The vendor?s or owner?s interest in a marriage value involves the value of the existing use of the land, which may be limited. This is especially so for mineral bearing land, as the owner would not be able to benefit from the profits involved from a quarry business because the land is not of sufficient size to either warrant a development approval application or the capital costs involved in setting up a quarry business.

However, the purchaser?s or quarry operator?s interest would involve the profits that they could achieve by adding to their existing resources and other economies of scale that they may gain from acquiring the mineral bearing land and they could afford to pay a premium for the land well in excess of the vendor?s or owner?s interest. The marriage value is then the merger of the two interests, in that the vendor would wish to receive a ?premium? to be encouraged to sell the land, and the purchaser would be prepared to pay a premium below their interest?s value in order to obtain the benefits of the land.

Consequently, the valuer performs two valuations in order to determine a likely marriage value for the mineral bearing land, firstly the vendor?s or owner?s interest, and secondly the purchaser?s or quarry operator?s interest.

The owner?s interest is relatively straightforward in that it is currently based on the value of land, site improvements and other factors, and sales evidence of similar properties within the same locality and date of valuation would be used to determine a value. This is based on the sales comparison approach to valuation. If we believed that similar sites were rented, then we may also try to determine the rental value for the site and capitalise it over an appropriate period to determine a market value. This is based on the income approach to valuation.

When assessing the purchaser?s or quarry operator?s interest, then we have to assess the current market value of the mineral and equate to a royalty. This is achieved by researching available market royalty evidence, where available, and equating this analysis to a market royalty for the subject site. It needs to be appreciated at this point that the royalty value for a quarry sold as a going concern is very different to a royalty determined from mineral bearing land, as the latter does not benefit from development approval and so is often much lower. A net income is derived by multiplying the projected annual output by the market royalty. The income is then capitalised for the estimated life of the mineral bearing land using an appropriate capitalisation rate. The life of the mineral bearing land is determined by dividing the total reserves by the projected annual output. The reserves need to be split into proved, probable and possible so that they are valued separately, reflecting the differing risk rates involved.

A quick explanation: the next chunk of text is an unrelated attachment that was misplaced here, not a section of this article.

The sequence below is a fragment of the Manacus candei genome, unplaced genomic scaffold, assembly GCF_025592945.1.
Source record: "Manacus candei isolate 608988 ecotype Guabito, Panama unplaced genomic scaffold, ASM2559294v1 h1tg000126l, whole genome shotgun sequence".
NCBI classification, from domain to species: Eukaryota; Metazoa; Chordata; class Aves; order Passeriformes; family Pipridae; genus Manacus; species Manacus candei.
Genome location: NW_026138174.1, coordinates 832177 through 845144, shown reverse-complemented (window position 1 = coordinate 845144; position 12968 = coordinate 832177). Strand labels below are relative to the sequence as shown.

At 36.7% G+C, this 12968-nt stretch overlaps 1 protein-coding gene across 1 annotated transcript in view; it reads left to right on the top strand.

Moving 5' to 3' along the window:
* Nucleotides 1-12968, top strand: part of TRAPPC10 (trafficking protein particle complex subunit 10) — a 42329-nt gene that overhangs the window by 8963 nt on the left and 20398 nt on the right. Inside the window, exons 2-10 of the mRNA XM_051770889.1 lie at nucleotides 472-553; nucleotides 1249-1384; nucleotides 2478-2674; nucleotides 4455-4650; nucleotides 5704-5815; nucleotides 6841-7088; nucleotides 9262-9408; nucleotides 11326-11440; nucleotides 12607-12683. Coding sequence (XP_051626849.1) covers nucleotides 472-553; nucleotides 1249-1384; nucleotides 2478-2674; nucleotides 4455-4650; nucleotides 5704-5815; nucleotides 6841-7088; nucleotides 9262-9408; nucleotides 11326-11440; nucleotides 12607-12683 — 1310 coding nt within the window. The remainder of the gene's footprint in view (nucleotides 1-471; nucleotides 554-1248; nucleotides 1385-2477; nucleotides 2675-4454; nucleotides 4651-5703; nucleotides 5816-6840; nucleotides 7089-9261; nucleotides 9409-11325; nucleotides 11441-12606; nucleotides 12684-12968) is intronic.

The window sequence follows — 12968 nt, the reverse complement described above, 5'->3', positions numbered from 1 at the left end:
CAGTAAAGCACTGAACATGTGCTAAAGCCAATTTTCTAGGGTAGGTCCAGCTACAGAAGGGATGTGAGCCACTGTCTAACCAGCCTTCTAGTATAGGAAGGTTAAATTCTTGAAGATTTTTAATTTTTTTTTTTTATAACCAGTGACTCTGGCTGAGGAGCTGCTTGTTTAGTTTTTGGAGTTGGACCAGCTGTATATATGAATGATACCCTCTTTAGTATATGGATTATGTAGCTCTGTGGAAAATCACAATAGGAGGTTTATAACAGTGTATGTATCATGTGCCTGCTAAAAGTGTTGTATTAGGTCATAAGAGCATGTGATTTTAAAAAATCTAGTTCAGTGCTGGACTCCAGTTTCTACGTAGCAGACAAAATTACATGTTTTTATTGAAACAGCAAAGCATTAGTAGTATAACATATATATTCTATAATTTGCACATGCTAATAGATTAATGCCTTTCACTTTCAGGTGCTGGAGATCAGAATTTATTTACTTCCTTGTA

Any delays and risks involved in obtaining development approvals and licensing and geological or physical events are also reflected in the capitalisation rate, eg there may be a serious loss to production as workings approach a fault zone, or an operator may have to remove significant overburden in several years? time to expose future extraction areas. Also time is a factor in order to reflect risk to the capitalisation rate.

The capitalisation rate applied needs toreflect the risk involved within such an operation. There are numerous ways of determining the capitalisation rate, and it very much depends on the market evidence available. In the absence of good quality, comparable sales transactions of mineral bearing land, the valuer often has to revert to alternative methods to determine the capitalisation rate. Generally, consideration is given to the capital asset pricing model (CAPM theory), and weighted average cost of capital (WACC), price to earnings ratios, EBITDA multiples, derived comparable capitalisation rates, capitalisation rates of other property assets and valuer judgement, as mostly there are never two mineral properties that share the same characteristics.  

Once the landowner and quarry operator interests are valued, then the two parties can commence negotiations citing their relative strengths and weaknesses to bargain for a settlement which would be somewhere between the two values, and hence the marriage value. Quite often the balance of power in the negotiations lies with the party who knows both values and understands the other parties weaknesses better.

Performing marriage values for quarry operatorsand owners of mineral bearing land are ahighly challenging task, as even when thevaluations figures are produced for bothinterests, then often the skill is in the negotiationsof the price, for both parties, but the marriage value assists in determining the relative ranges of the negotiating parameters.